This time last year I was in Oslo with an Oregonian, a Mexican American and a fellow Bristolian watching these guys be fucking incredible. "I want to live inside their songs." Yes please. 

Dear Coal

This letter is taken from this site originally written by this person. Gold. 



"I built it with my hands. Straightened old nails to put the sheathing on. Rafters are wired to the stringers with baling wire. It's mine. I built it. You bump it down - I'll be in the window with a rifle. You even come too close and I'll pot you like a rabbit."
"It's not me. There's nothing I can do. I'll lose my job if I don't do it. And look - suppose you kill me? They'll hang you, but long before you're hung there'll be a guy on the tractor, and he'll bump the house down. You're not killing the right guy."
 "That's so," The tenant said, "Who gave you orders? I'll go after him, He's the one to kill."
"You're wrong. He got his orders from the bank. The bank told him, 'Clear those people or it's your job.'"
"Well, there's the president of the bank. There's a board of directors. I'll fill up the magazine of the rifle and go into the bank."
 The driver said, "Fellow was telling me the bank gets orders from the East. The orders were, 'Make the land show profit or we'll close you up.'"
"But where does it stop? Who can we shoot? I don't aim to starve to death before I kill the man that's starving me."
"I don't know. Maybe there's nobody to shoot. Maybe the thing isn't men at all. Maybe, like you said, the property's doing it. Anyway I told you my orders."

"I got to figure," the tenant said. "We all got to figure. There's some way to stop this. It's not like lightening or earth quakes. We've got a bad thing made by men, and by God that's something we can change."

John Steinbeck, Grapes of Wrath, Chapter five, 1939


So lately I've been reading some books.

 Post-MA I'm finally reading all those highly recommended oh-my-days-you-would-adore-this-book type of books.

I started with Owen Jones' Chavs. This was good. In fact, it was so good I stole it from Oxford library (sorry - I was leaving Oxford and hadn't finished) gave it to a friend (who lives in Oxford so will inevitably return it, don't worry). It's one of those books that makes you continually nod and make affirmative noises out loud. Finally someone wrote a book saying all those things you've been thinking. About the working class, what it means to be middle class, what Thatcher the milk snatcher did all those years ago when we were wee. Each chapter could have been a whole book in and of itself - and it got reeeally interesting in the final chapters when the discussion around immigration and class was stirred up. Would love to see that issue covered in more depth.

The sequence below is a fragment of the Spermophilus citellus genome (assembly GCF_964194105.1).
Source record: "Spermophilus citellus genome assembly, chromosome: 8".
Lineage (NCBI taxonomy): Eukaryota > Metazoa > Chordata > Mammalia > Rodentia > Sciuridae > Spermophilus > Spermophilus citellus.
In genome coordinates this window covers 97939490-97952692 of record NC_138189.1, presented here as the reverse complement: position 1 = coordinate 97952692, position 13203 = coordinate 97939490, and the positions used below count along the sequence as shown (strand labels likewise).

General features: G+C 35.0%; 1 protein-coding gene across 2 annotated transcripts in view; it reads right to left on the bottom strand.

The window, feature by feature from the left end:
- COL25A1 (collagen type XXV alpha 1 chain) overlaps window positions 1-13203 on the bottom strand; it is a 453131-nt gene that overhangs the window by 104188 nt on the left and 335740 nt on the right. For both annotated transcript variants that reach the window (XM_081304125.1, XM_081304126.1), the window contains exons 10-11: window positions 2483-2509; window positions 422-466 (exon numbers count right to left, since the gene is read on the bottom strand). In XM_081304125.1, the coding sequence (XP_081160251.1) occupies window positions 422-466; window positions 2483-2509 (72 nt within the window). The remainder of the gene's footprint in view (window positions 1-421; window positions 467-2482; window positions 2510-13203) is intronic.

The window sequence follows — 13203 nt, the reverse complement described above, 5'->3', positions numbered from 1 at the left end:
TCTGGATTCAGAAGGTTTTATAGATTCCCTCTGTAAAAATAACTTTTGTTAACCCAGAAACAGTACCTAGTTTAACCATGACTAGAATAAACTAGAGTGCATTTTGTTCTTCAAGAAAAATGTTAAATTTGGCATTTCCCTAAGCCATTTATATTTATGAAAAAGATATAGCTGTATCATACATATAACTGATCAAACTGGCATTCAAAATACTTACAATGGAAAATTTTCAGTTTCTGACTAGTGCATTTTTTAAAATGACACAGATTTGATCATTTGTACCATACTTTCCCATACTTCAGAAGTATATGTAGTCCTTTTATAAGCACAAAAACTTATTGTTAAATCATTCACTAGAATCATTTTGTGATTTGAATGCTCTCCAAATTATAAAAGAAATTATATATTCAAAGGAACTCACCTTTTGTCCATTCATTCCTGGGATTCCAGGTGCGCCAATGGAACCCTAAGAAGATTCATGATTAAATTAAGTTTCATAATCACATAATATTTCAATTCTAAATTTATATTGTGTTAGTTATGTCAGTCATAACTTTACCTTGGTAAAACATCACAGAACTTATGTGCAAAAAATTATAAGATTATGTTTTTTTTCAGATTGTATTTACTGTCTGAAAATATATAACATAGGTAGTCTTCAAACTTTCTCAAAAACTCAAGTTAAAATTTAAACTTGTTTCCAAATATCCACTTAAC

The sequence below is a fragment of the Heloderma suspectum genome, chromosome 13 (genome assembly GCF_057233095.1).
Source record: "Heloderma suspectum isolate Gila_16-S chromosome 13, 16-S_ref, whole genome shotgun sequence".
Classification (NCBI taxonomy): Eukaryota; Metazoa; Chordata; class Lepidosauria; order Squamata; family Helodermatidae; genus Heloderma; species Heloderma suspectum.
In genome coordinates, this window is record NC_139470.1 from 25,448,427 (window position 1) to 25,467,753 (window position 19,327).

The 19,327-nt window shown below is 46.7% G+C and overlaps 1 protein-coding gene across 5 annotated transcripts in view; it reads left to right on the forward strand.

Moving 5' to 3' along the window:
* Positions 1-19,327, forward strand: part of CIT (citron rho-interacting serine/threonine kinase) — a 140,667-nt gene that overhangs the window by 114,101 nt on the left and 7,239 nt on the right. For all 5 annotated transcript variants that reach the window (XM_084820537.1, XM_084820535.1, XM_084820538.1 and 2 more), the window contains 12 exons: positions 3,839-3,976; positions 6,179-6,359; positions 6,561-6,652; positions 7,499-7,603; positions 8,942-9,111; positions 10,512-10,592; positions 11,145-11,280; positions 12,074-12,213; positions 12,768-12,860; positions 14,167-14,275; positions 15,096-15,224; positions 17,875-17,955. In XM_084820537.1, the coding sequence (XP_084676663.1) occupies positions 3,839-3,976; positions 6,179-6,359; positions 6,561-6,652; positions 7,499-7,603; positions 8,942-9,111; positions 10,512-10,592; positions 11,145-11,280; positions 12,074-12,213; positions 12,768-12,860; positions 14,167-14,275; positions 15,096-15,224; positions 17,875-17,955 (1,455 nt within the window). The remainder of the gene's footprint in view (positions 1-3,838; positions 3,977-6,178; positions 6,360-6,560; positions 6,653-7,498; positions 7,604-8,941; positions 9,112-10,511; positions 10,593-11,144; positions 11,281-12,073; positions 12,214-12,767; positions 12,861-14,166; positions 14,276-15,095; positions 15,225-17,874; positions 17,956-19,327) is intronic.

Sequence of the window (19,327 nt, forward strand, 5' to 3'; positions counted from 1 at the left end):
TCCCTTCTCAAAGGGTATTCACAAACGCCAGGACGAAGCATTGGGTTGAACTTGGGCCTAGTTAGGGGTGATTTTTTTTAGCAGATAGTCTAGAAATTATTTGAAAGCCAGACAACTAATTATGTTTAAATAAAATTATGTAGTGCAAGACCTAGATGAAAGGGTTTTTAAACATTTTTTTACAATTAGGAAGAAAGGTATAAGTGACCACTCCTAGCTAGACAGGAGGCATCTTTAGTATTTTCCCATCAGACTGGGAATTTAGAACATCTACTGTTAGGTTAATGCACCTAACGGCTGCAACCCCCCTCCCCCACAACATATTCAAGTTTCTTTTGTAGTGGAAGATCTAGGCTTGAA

Second up was Paul Mason's Why it's Kicking Off Everywhere. Which at first hit my big cynical attitude with a resounding thud. But as the pages turned and I found myself never without it, the cynicism that began with my thinking Paul Mason was niave (in a profound niavity of my own) melted away, and I realised that actually he's right. Shit is kicking off everywhere - and like it or not, Shirky is right too. That big old internet and those lovely social media platforms are playing a huge role in changing society, protest and organisation. Big things are yet to come and the youth know how to use the technology to make it happen. An inspiring read. 

Third up Doris Lessings' The Good Terrorist. Now, this one got me so excruciatingly confused at what she was trying to say using harsh sterotypes and personality traits of a group of squatters in 80s London. I profoundly disliked this book - but I literally couldn't put it down. I read it in two days (granted I was bed bound at the time) and was hooked constantly and consistently. I don't know whether it was due to the sporadic nature of the main character Alice, or because I was itching to become furious at the next presumption that Lessing would make. Don't get me wrong- some aspects were really interesting; the gender roles, the relationships between the characters. But the context and the attitudes was infuriating. All squatters and squats are dysfunctional. Alternative forms of resistance such as direct action are conducted carelessly by people who don't know what they're doing. That ideologically this group of self-proclaimed communists were lost, because they just wanted to 'resist' society and fight the po-po... But I'm probably reflecting through red-tinted glasses, having felt consistently rubbed up the wrong way. 

However, all in all a good starting line-up of the shape of books to come. What will it be next?